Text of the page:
I'd like to add a property to specify where the component comes from. We rely entirely on inheritance now, which works well most of the time, but causes some problems. Being able to specify not just the type of component but its supplier might help with some of the admin theme/frontend theme issues we have. And also the whole Classy/Stable split.

Related to that, versioning would also be nice. The proposed workflow gets us to 9, but I don't think solves the core problem of templates/components being frozen. If we can version them, and create component libraries that have their own configuration, we can version them too. That solves the BC problem.

fago’s picture

In shot, big +1. This is is overally really needed and critical and imho the right path for allowing client-side rendering.

A few comments:
- Imo, this really needs to be developed decoupled. First off, the components need to spec-first, with a reference implementation in php. The PHP implementation needs to be pure PHP (i.e. a composer package) and the pattern library / styleguide generation needs to work without Drupal. That enables a front-end team to work/start working without Drupal easily. Something like https://sculpin.io/ can be a good start here.
- The component tree needs to be clearly specified as well, such that a re-implementation is easily possible. Glue/processing code is a bit problematic here, and probably one of the hard-parts that needs to be figured out.
- The spec should include have a deterministic, complete mapping to TypedData, such that components can be easily exposed as blocks / panels / ckeditor templates. (I'm working on TypedData based widgets for Rules what's something that should be useful her as well).

Imo, this would solve all problems you ran into for establishing a proper styleguide driven development workflow, like integrating with Drupals JS libraries etc. Decoupling that component code, means really decoupling Drupals front end from Drupal and is what's required for allowing a decoupled front-end development team to work *while* being able to directly use the result with Drupal. That would be a real game-changer.

Once a working spec and PHP component and Drupal integration is in place, I totally see companies pick that up quickly and let them help developing a complete coverage for all templates, such that a new base-theme completely built out of those components should be achievable in the rather near time future!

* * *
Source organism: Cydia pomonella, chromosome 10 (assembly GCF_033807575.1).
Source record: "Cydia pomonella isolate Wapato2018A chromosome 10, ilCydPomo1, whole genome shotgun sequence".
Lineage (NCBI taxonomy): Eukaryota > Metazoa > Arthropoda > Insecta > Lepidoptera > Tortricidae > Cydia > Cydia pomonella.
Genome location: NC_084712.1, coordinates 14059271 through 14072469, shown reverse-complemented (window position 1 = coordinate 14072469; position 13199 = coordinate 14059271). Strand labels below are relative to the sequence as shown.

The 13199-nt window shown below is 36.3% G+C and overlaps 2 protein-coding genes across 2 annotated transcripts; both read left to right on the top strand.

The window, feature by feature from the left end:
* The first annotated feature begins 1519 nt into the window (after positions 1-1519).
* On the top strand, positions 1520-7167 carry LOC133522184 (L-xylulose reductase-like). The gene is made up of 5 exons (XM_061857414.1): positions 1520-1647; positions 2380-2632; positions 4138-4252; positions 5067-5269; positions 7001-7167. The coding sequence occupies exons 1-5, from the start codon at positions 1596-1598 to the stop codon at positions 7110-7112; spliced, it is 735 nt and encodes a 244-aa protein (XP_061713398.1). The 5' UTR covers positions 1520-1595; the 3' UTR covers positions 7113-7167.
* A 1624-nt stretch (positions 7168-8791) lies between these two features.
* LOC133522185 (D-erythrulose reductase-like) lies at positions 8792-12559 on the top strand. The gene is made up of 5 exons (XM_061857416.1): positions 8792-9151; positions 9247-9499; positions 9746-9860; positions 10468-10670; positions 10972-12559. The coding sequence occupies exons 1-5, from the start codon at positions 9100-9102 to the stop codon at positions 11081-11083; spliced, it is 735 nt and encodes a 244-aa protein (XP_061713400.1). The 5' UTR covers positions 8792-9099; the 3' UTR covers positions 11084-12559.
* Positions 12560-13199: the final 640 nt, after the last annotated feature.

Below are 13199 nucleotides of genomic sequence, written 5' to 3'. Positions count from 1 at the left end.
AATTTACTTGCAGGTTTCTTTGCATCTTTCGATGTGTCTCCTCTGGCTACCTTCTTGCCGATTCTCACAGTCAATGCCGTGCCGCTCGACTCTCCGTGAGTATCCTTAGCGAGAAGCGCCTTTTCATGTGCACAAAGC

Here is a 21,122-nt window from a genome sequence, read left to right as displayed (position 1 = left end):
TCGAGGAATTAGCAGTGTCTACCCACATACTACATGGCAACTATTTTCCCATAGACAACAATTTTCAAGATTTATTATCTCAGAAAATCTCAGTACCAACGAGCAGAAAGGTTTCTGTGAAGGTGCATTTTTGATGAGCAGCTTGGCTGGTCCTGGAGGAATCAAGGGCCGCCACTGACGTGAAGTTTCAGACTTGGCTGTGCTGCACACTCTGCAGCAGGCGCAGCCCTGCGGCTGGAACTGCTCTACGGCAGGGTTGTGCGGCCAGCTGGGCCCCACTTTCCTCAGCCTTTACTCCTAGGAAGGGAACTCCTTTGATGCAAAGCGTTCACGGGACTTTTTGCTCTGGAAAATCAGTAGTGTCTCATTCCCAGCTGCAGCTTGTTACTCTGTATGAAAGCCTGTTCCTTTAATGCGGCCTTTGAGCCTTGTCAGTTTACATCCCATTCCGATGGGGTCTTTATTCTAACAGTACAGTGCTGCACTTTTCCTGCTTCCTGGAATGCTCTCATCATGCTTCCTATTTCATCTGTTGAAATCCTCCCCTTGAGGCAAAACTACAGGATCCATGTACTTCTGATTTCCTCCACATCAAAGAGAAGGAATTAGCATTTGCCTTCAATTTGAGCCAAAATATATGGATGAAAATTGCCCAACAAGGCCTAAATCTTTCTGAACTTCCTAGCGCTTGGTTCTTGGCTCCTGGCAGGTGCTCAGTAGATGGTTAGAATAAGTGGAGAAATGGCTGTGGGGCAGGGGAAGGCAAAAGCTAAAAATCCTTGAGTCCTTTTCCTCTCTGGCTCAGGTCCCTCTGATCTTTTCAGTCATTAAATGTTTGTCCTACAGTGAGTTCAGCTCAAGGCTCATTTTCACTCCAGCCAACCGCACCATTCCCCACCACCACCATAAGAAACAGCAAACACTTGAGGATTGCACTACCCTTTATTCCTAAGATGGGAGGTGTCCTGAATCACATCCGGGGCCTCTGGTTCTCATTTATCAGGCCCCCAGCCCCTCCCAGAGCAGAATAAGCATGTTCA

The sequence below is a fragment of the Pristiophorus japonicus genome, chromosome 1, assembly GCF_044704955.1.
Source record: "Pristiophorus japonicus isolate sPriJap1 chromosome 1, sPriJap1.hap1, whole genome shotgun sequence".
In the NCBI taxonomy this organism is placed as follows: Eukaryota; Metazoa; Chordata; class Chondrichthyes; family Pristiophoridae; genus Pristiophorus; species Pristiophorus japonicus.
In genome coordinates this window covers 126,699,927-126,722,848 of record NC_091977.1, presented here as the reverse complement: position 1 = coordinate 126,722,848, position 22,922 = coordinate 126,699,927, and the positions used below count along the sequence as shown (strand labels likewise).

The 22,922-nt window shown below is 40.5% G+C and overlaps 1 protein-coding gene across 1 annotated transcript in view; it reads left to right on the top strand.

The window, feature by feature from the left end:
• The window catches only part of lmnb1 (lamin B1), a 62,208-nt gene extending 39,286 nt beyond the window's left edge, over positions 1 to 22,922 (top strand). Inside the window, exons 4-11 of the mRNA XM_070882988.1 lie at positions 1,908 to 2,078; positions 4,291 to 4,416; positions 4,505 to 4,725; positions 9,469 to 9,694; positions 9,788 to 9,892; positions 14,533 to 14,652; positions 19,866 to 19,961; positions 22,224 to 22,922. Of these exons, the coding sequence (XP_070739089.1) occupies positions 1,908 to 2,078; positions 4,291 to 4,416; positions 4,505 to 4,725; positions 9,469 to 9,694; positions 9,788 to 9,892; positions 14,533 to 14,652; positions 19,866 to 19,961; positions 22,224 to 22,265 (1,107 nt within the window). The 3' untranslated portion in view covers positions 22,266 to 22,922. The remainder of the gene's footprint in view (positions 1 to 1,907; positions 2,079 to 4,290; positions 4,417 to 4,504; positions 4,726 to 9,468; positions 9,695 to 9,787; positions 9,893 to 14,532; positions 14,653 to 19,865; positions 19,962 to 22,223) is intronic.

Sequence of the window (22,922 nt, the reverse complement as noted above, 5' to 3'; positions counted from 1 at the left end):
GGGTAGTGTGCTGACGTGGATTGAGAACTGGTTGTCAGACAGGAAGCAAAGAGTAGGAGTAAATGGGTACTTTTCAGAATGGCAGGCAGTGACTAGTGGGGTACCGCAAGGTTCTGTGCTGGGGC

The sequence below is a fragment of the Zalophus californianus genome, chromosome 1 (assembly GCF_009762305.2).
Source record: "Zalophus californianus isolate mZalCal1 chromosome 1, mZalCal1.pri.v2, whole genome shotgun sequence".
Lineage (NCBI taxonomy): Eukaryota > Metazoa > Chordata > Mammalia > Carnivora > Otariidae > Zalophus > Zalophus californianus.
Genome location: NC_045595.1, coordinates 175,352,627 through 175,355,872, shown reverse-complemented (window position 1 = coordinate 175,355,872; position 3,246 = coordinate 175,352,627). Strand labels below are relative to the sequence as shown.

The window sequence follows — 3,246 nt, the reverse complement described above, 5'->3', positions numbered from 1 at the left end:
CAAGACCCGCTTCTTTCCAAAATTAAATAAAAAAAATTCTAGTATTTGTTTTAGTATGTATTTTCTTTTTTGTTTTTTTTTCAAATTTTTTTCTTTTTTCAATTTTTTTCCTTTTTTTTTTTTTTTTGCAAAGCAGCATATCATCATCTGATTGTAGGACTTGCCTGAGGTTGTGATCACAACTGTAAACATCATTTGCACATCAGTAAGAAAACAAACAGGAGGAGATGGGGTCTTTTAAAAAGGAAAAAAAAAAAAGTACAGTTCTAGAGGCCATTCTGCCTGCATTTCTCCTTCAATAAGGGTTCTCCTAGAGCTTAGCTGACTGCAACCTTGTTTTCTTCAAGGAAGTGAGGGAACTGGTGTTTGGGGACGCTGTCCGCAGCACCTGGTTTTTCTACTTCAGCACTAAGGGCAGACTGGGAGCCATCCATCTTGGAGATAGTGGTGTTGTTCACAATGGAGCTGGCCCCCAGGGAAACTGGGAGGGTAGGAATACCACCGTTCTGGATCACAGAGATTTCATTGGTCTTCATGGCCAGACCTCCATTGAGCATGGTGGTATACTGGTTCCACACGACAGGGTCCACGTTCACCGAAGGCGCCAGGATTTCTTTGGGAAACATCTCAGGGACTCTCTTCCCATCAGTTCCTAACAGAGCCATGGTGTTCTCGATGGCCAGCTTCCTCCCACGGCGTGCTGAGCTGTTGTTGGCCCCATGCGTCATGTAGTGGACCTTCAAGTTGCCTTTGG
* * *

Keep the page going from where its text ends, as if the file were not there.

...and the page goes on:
fago’s picture

Had a good discussion with dawehner about this. Just dropping some quick notes here before I forget details... :
- Implementation would have to be decoupled first, come with integration in Drupal and make re-using decoupled components possible. Then existing things can be converted step by step until everything is components...
- Extra layers of Drupalizm like entities and views can be added once a front-end impl is converted to Drupal. Those tools need to define / take over data mappings then similar as configuring a block in ctools or an action in Rules.
- Contextual links etc. could potentially be done by wrapping components / higher order components
- Problem of mapping data and passing data through is exactly the same problem as solved by Rules with contextual plugins and nested calls

Looking quickly at the patch, I think this mostly misses a decoupled implementation. Also, libraries need to be part of the component. Then we can allow extensions to provide components, but components need to work without Drupal also such that a frontend team can pick up / write things initially easily.

aleksip’s picture

Amazing work!

I have experimented with getting unmodified Drupal 8 Twig theme templates to work in the Twig edition of Pattern Lab. The end result is a decoupled implementation of a theme that can be worked on without Drupal. One of the challenges was how to handle Drupal's Twig extensions and the widely used Attribute objects.

I noticed that the example image component uses the file_url function and an Attribute object. With the proposed components being independent/decoupled, how are these handled?

andypost’s picture

For entities there's issue as well

mdrummond’s picture

Overall, I'm over the moon about this proposal.

This is very much along the lines of a big discussion that happened at MidCamp on moving towards a component-based theming system, which I wrote up in this post: http://www.marcdrummond.com/posts/2016/03/25/drupal-front-end-future